This section is from the book "An Illustrated Flora Of The Northern United States, Canada And The British Possessions Vol1", by Nathaniel Lord Britton, Addison Brown. Also available from Amazon: An Illustrated Flora of the Northern United States, Canada and the British Possessions. 3 Volume Set..
Evergreen trees with slender horizontal or drooping branches, flat narrowly linear scattered short-petioled leaves, spreading and appearing 2-ranked, jointed to very short sterigmata and falling away in drying. Leaf-buds scaly. Staminate aments axillary, short or subglo-bose; anthers 2-celled, the sacs transversely dehiscent, the connective slightly produced beyond them; pollen-grains simple. Ovule-bearing aments terminal, the scales about as long as the bracts, each bearing 2 reflexed ovules on its base. Cones small, ovoid or oblong, pendulous, their scales scarcely woody, obtuse, persistent. Seeds somewhat winged. [Name Japanese.]
About 7 species; the following in North America, 2 in northwestern North America, 3 or 4 Asiatic. Type species: Tsuga Sieboldi Carr. (Abies Tsuga Sieb. & Zucc.) of Japan.
Cones 6"-10" long, their scales remaining appressed.
Cones i'-i 1/4' long, their scales widely spreading at maturity.
Pinus canadensis L. Sp. PI. Ed. 2, 1421. 1763. Abies canadensis Michx. Fl. Bor. Am. 2: 206.
1803. Tsuga canadensis Carr. Trait. Conif. 189. 1855.
A tall forest tree, sometimes 110° high, the trunk reaching 4° in diameter, the lower branches somewhat drooping, the old bark flaky in scales. Foliage dense; leaves obtuse, flat, 6"-9" long, less than 1" wide, dark green above, pale beneath, the petiole less than one-half as long as the width of the blade; cones oblong, obtuse, as long as or slightly longer than the leaves, their scales suborbicular, obtuse, minutely lacerate or entire, not widely spreading at maturity.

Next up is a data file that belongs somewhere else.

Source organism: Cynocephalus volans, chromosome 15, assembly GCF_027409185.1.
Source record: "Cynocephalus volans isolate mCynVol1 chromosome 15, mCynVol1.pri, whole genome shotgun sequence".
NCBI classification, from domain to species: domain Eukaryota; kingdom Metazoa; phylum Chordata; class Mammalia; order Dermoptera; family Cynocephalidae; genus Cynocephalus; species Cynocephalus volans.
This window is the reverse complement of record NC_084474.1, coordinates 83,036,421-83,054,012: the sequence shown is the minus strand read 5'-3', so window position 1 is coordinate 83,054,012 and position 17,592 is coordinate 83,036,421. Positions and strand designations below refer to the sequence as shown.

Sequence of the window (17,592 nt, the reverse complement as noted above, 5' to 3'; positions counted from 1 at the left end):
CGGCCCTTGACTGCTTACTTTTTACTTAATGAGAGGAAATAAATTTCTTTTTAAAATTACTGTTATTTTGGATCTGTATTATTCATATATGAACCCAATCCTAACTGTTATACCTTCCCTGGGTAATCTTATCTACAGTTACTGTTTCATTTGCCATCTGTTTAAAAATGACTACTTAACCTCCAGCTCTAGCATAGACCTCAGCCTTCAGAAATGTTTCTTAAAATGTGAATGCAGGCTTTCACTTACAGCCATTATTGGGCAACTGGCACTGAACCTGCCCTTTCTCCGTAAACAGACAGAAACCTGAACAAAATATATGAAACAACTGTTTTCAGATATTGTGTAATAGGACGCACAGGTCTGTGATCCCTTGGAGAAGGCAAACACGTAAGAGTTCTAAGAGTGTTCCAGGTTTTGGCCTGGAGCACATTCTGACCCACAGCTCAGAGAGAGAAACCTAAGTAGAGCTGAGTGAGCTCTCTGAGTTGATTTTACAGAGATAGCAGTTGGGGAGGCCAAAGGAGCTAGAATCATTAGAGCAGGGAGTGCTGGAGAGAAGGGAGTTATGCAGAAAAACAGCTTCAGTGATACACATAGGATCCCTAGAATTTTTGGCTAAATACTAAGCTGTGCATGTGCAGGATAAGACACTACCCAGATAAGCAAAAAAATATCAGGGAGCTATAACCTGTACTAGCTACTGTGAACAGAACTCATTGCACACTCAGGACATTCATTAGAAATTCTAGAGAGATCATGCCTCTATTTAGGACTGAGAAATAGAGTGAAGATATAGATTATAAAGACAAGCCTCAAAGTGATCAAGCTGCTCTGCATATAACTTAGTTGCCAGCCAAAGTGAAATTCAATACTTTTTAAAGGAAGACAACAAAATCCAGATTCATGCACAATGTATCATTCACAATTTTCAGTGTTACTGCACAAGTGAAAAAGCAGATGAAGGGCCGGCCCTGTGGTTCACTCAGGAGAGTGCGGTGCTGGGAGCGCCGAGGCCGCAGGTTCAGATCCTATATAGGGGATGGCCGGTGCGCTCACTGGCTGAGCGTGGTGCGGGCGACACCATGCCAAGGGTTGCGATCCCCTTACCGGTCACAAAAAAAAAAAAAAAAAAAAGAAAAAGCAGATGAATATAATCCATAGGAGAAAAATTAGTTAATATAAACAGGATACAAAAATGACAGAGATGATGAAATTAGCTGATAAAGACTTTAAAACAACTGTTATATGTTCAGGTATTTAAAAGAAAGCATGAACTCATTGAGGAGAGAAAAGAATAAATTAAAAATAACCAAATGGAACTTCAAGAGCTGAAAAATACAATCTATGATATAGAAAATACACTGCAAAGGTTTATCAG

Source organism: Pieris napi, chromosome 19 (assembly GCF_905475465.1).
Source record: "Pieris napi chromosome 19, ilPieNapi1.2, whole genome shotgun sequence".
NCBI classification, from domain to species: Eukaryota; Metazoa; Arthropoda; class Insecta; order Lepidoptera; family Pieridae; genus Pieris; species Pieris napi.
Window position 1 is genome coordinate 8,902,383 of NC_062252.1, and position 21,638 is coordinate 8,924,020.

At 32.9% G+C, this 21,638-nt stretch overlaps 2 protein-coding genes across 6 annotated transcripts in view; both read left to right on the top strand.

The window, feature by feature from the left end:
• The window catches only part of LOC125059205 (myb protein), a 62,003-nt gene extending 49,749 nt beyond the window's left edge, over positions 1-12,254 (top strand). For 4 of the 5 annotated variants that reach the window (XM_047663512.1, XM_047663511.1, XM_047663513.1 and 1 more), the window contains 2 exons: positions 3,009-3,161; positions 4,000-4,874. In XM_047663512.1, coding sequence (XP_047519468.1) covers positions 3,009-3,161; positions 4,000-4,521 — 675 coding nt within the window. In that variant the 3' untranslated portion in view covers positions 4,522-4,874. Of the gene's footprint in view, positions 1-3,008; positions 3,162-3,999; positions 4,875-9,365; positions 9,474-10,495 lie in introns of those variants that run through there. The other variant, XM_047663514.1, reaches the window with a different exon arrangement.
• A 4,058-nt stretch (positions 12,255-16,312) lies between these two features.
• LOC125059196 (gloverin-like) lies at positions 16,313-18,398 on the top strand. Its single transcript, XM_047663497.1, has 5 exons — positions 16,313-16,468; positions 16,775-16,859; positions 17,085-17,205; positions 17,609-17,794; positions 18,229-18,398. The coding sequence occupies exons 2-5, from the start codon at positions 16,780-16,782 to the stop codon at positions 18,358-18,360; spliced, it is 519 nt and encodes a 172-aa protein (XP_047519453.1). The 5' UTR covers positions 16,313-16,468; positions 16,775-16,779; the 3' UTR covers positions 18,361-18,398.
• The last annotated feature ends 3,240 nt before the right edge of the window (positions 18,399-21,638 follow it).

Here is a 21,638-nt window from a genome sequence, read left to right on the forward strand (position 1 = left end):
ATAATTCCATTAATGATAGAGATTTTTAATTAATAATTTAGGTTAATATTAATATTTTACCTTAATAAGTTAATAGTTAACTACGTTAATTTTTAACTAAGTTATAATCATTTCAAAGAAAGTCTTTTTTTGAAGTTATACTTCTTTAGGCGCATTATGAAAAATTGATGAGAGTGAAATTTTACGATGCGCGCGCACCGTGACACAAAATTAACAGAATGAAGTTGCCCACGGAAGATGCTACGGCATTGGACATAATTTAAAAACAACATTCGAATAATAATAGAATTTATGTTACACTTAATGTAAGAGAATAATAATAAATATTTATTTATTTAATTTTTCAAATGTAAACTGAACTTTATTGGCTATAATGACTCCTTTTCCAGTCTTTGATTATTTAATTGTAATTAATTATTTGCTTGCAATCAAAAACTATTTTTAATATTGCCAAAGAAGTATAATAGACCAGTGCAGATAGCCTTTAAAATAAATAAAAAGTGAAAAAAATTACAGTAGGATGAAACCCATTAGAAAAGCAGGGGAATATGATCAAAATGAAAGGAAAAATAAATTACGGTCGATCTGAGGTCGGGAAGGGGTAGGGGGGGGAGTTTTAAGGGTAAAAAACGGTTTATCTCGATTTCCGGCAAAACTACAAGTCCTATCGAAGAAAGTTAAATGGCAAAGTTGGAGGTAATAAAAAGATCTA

Nova Scotia to Minnesota, south to Delaware, along the Alleghanies to Alabama and to Michigan and Wisconsin. Ascends to 2000 ft. in the Adirondacks. One of the most ornamental of evergreens when young. Wood soft, weak, brittle, coarse-grained, light brown or nearly white; weight per cubic foot 26 lbs. Bark much used in tanning. April-May. Called also Spruce Pine, Hemlock Spruce.
Tsuga caroliniana Engelm. Coult. Bot. Gaz. 6:
A forest tree attaining a maximum height of about 8o° and a trunk diameter of 3 1/2º, the lower branches drooping. Leaves narrowly linear, obtuse, rather light green above, nearly white beneath, 7"-10" long, the petiole nearly as long as the width of the blade; cones l'- 1 1/4' long, the scales firm but scarcely woody, oblong, obtuse, widely spreading at maturity.
Southwestern Virginia to South Carolina and Georgia in the Alleghanies. Wood soft, weak, brittle, light brown; weight per cubic foot about 27 lbs. A more graceful and beautiful tree than the preceding at maturity. Ascends to 4200 ft. in North Carolina. Called also Southern Hemlock. April.